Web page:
On the flip side, not getting published in prominent journals is not necessarily an indication of less robust science that doesn’t deserve to be funded.
By accepting proposals from anyone, VITADAO eliminates this “fund research published in major journals” bias that is easy to fall into.
Problem #3: Lack of Information Sharing
Solution #3: VITADAO will strive to make data public
VITADAO plans on making data from research projects available to the holders of the IP-NFT. Think of it like the IP-NFT being a key to a “dropbox” type repository with research data rather than simply a signed piece of paper.
This way, data will be available to all who have skin in the project.
By sharing data, VITADAO will allow researchers to build information upon each other. Each building block can add up to an empire! Data sharing can also open up doors to take science research in new directions that perhaps have not even been envisioned before.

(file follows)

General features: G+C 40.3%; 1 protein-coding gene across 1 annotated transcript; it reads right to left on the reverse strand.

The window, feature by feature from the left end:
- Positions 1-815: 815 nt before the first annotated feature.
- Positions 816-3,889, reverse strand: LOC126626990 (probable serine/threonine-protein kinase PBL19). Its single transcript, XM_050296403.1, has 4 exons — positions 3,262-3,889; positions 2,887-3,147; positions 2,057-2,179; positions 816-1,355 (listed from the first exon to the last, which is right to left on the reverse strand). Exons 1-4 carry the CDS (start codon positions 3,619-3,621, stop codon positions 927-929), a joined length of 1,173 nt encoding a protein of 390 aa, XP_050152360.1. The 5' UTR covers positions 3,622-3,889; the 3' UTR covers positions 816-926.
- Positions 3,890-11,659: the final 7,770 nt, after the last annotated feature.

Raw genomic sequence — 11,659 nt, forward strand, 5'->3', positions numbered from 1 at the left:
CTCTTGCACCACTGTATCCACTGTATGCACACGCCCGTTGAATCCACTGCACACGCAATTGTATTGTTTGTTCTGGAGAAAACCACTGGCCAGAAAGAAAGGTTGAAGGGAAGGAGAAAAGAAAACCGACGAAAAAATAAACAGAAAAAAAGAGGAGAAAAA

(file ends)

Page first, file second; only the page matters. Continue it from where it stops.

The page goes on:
The following is a quote from Chris Dixon in a recent podcast with Naval and Tim Ferriss on “The Wonders of Web3”:
“They’ll (Web3 games) be completely composable in that any piece from any other app can plug into any other app permissionlessly. And so you’re building an edifice. It’s almost like building a civilization or a city of interconnected apps instead of these silos in which the data’s not portable, the code isn’t portable, users aren’t portable.”
Chris Dixon is talking about Web 3 games, but something similar can be said about biotech research that is funded by VITADAO and where data is shared openly to IP-NFT holders. If the data can be plugged into different research models, researchers can verify studies, build upon each other’s work and create an edifice!
SUMMARY OF PART 4: HOW IS VITADAO SOLVING THE PROBLEMS WITH THE CURRENT MODEL OF DRUG DEVELOPMENT?